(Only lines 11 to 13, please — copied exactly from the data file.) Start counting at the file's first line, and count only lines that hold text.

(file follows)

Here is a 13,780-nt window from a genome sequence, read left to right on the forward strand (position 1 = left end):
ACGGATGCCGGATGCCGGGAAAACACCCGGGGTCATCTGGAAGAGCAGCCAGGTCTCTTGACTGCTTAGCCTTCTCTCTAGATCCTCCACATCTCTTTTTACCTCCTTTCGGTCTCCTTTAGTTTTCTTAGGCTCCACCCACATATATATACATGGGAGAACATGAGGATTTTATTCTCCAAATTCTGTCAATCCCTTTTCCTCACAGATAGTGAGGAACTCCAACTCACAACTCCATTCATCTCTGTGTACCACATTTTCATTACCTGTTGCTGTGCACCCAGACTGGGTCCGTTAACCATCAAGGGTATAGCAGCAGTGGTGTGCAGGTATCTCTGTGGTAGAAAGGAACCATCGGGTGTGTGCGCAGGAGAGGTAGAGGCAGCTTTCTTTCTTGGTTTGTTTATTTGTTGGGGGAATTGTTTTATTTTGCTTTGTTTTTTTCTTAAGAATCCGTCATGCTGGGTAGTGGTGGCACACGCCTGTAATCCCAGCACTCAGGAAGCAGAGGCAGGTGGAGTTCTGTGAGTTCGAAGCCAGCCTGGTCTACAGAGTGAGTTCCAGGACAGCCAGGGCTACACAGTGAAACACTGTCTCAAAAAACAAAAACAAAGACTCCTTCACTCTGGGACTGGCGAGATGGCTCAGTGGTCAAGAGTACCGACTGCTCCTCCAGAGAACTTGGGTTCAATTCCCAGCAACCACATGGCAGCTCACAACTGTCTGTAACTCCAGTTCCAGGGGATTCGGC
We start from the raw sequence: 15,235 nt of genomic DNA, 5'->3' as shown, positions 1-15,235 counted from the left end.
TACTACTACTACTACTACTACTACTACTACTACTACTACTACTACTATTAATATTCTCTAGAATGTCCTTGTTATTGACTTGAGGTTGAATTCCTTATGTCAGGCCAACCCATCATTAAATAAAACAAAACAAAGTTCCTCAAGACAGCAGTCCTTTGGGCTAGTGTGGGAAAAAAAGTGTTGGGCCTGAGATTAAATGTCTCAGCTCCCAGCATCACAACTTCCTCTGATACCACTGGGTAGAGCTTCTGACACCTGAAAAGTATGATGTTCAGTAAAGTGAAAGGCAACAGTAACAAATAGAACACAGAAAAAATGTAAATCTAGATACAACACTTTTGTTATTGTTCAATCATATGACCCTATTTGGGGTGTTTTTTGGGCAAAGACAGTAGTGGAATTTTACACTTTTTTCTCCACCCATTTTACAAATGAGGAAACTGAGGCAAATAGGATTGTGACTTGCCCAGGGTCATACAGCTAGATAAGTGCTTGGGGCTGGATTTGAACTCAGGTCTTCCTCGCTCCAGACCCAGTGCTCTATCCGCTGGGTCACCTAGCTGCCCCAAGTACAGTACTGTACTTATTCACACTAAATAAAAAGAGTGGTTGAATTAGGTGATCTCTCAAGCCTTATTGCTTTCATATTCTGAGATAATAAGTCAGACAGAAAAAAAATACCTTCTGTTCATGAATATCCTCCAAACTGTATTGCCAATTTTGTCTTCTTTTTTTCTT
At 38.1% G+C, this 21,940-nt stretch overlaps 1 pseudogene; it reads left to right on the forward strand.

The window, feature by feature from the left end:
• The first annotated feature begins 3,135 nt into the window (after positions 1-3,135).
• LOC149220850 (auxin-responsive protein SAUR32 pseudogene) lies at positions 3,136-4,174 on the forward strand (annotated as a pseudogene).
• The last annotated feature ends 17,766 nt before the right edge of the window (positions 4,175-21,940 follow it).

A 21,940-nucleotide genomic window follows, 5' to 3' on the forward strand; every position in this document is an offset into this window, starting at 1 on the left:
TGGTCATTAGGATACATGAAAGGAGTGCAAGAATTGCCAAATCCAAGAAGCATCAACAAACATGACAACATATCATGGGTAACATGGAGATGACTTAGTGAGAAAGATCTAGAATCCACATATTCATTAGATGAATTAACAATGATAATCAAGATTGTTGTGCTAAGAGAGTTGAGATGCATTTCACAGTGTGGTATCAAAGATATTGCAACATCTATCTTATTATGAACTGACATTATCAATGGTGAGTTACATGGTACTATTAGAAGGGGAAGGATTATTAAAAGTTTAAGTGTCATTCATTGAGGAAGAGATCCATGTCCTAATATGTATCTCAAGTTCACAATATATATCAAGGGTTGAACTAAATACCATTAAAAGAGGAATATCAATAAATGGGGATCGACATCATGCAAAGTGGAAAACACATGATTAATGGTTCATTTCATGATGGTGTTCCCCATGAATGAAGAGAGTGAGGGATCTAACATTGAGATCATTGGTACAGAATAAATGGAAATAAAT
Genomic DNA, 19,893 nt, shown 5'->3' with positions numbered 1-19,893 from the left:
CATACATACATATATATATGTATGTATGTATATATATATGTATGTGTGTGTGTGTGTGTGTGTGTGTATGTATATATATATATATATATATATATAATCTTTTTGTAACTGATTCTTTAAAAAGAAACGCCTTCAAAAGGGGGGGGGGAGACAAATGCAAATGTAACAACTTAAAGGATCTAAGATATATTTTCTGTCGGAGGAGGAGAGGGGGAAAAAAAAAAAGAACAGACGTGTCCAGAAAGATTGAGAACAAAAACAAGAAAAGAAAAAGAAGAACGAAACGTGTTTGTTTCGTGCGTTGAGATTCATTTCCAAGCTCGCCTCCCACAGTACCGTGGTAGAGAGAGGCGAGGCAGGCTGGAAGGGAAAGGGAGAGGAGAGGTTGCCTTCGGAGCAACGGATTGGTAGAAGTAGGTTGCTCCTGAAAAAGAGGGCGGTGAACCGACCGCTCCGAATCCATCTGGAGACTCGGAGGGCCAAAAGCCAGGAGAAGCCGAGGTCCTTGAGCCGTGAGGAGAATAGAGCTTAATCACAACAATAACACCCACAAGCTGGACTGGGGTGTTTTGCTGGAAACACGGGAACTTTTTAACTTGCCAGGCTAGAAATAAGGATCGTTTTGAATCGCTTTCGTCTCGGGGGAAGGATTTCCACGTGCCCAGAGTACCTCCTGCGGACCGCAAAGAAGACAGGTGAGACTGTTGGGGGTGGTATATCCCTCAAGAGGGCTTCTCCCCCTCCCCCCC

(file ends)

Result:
TGGTCATTAGGATACATGAAAGGAGTGCAAGAATTGCCAAATCCAAGAAGCATCAACAAACATGACAACATATCATGGGTAACATGGAGATGACTTAGTGAGAAAGATCTAGAATCCACATATTCATTAGATGAATTAACAATGATAATCAAGATTGTTGTGCTAAGAGAGTTGAGATGCATTTCACAGTGTGGTATCAAAGATATTGCAACATCTATCTTATTATGAACTGACATTATCAATGGTGAGTTACATGGTACTATTAGAAGGGGAAGGATTATTAAAAGTTTAAGTGTCATTCATTGAGGAAGAGATCCATGTCCTAATATGTATCTCAAGTTCACAATATATATCAAGGGTTGAACTAAATACCATTAAAAGAGGAATATCAATAAATGGGGATCGACATCATGCAAAGTGGAAAACACATGATTAATGGTTCATTTCATGATGGTGTTCCCCATGAATGAAGAGAGTGAGGGATCTAACATTGAGATCATTGGTACAGAATAAATGGAAATAAAT
Genomic DNA, 19,893 nt, shown 5'->3' with positions numbered 1-19,893 from the left:
CATACATACATATATATATGTATGTATGTATATATATATGTATGTGTGTGTGTGTGTGTGTGTGTGTATGTATATATATATATATATATATATATAATCTTTTTGTAACTGATTCTTTAAAAAGAAACGCCTTCAAAAGGGGGGGGGGAGACAAATGCAAATGTAACAACTTAAAGGATCTAAGATATATTTTCTGTCGGAGGAGGAGAGGGGGAAAAAAAAAAAGAACAGACGTGTCCAGAAAGATTGAGAACAAAAACAAGAAAAGAAAAAGAAGAACGAAACGTGTTTGTTTCGTGCGTTGAGATTCATTTCCAAGCTCGCCTCCCACAGTACCGTGGTAGAGAGAGGCGAGGCAGGCTGGAAGGGAAAGGGAGAGGAGAGGTTGCCTTCGGAGCAACGGATTGGTAGAAGTAGGTTGCTCCTGAAAAAGAGGGCGGTGAACCGACCGCTCCGAATCCATCTGGAGACTCGGAGGGCCAAAAGCCAGGAGAAGCCGAGGTCCTTGAGCCGTGAGGAGAATAGAGCTTAATCACAACAATAACACCCACAAGCTGGACTGGGGTGTTTTGCTGGAAACACGGGAACTTTTTAACTTGCCAGGCTAGAAATAAGGATCGTTTTGAATCGCTTTCGTCTCGGGGGAAGGATTTCCACGTGCCCAGAGTACCTCCTGCGGACCGCAAAGAAGACAGGTGAGACTGTTGGGGGTGGTATATCCCTCAAGAGGGCTTCTCCCCCTCCCCCCC